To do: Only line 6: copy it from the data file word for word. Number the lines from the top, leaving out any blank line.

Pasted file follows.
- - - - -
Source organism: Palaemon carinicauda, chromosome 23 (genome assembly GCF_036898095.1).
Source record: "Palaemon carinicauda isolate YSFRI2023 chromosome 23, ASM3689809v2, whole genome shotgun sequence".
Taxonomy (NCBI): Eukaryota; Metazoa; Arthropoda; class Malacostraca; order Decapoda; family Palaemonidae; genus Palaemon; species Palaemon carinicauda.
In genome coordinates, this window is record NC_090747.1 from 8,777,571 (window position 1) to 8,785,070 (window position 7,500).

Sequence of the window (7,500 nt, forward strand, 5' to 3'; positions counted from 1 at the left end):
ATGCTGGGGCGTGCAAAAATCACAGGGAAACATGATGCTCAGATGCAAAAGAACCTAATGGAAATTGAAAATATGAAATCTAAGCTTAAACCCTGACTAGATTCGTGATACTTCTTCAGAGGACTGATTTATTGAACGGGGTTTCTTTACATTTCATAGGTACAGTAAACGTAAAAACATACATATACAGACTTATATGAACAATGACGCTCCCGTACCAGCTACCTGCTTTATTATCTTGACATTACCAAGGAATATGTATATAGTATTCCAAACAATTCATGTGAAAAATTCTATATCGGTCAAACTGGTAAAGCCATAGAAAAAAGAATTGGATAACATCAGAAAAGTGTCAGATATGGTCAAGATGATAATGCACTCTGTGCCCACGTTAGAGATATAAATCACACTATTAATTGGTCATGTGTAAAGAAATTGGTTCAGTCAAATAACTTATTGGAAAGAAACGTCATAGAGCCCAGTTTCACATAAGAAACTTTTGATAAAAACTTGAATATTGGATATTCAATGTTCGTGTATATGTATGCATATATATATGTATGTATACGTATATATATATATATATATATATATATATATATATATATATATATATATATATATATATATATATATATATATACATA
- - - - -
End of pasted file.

ATGCTGGGGCGTGCAAAAATCACAGGGAAACATGATGCTCAGATGCAAAAGAACCTAATGGAAATTGAAAATATGAAATCTAAGCTTAAACCCTGACTAGATTCGTGATACTTCTTCAGAGGACTGATTTATTGAACGGGGTTTCTTTACATTTCATAGGTACAGTAAACGTAAAAACATACATATACAGACTTATATGAACAATGACGCTCCCGTACCAGCTACCTGCTTTATTATCTTGACATTACCAAGGAATATGTATATAGTATTCCAAACAATTCATGTGAAAAATTCTATATCGGTCAAACTGGTAAAGCCATAGAAAAAAGAATTGGATAACATCAGAAAAGTGTCAGATATGGTCAAGATGATAATGCACTCTGTGCCCACGTTAGAGATATAAATCACACTATTAATTGGTCATGTGTAAAGAAATTGGTTCAGTCAAATAACTTATTGGAAAGAAACGTCATAGAGCCCAGTTTCACATAAGAAACTTTTGATAAAAACTTGAATATTGGATATTCAATGTTCGTGTATATGTATGCATATATATATGTATGTATACGTATATATATATATATATATATATATATATATATATATATATATATATATATATATATATATATATATATATATACATA